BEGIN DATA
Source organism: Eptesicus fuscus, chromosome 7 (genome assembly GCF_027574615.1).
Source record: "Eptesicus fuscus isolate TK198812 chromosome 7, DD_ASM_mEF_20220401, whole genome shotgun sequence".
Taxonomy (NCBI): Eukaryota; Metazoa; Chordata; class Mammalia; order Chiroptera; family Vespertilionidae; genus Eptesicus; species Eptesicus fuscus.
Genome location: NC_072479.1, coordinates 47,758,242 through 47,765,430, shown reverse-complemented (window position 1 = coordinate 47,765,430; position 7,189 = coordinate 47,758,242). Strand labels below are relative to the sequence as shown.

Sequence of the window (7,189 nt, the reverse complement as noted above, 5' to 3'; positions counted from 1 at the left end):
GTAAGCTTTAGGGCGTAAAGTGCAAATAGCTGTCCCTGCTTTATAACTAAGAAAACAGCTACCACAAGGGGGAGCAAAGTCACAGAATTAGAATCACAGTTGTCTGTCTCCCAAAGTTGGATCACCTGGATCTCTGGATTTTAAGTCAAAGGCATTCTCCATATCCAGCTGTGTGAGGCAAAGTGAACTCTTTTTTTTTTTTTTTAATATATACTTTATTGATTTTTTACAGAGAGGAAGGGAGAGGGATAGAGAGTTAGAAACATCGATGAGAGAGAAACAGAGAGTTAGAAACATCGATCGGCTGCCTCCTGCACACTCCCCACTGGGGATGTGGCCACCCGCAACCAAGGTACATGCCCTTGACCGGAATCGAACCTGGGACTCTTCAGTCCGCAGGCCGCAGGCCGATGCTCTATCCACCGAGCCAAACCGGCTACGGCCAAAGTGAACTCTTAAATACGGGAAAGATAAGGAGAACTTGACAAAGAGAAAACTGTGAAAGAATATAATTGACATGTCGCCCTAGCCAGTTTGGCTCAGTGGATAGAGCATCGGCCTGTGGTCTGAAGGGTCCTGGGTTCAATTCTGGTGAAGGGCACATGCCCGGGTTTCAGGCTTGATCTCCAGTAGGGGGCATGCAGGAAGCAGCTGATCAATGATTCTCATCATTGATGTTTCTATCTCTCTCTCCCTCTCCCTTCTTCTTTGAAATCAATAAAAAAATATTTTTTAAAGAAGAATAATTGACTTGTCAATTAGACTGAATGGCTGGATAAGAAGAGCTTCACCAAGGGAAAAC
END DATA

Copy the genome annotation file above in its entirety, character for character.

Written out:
Source organism: Eptesicus fuscus, chromosome 7 (genome assembly GCF_027574615.1).
Source record: "Eptesicus fuscus isolate TK198812 chromosome 7, DD_ASM_mEF_20220401, whole genome shotgun sequence".
Taxonomy (NCBI): Eukaryota; Metazoa; Chordata; class Mammalia; order Chiroptera; family Vespertilionidae; genus Eptesicus; species Eptesicus fuscus.
Genome location: NC_072479.1, coordinates 47,758,242 through 47,765,430, shown reverse-complemented (window position 1 = coordinate 47,765,430; position 7,189 = coordinate 47,758,242). Strand labels below are relative to the sequence as shown.

Sequence of the window (7,189 nt, the reverse complement as noted above, 5' to 3'; positions counted from 1 at the left end):
GTAAGCTTTAGGGCGTAAAGTGCAAATAGCTGTCCCTGCTTTATAACTAAGAAAACAGCTACCACAAGGGGGAGCAAAGTCACAGAATTAGAATCACAGTTGTCTGTCTCCCAAAGTTGGATCACCTGGATCTCTGGATTTTAAGTCAAAGGCATTCTCCATATCCAGCTGTGTGAGGCAAAGTGAACTCTTTTTTTTTTTTTTTAATATATACTTTATTGATTTTTTACAGAGAGGAAGGGAGAGGGATAGAGAGTTAGAAACATCGATGAGAGAGAAACAGAGAGTTAGAAACATCGATCGGCTGCCTCCTGCACACTCCCCACTGGGGATGTGGCCACCCGCAACCAAGGTACATGCCCTTGACCGGAATCGAACCTGGGACTCTTCAGTCCGCAGGCCGCAGGCCGATGCTCTATCCACCGAGCCAAACCGGCTACGGCCAAAGTGAACTCTTAAATACGGGAAAGATAAGGAGAACTTGACAAAGAGAAAACTGTGAAAGAATATAATTGACATGTCGCCCTAGCCAGTTTGGCTCAGTGGATAGAGCATCGGCCTGTGGTCTGAAGGGTCCTGGGTTCAATTCTGGTGAAGGGCACATGCCCGGGTTTCAGGCTTGATCTCCAGTAGGGGGCATGCAGGAAGCAGCTGATCAATGATTCTCATCATTGATGTTTCTATCTCTCTCTCCCTCTCCCTTCTTCTTTGAAATCAATAAAAAAATATTTTTTAAAGAAGAATAATTGACTTGTCAATTAGACTGAATGGCTGGATAAGAAGAGCTTCACCAAGGGAAAAC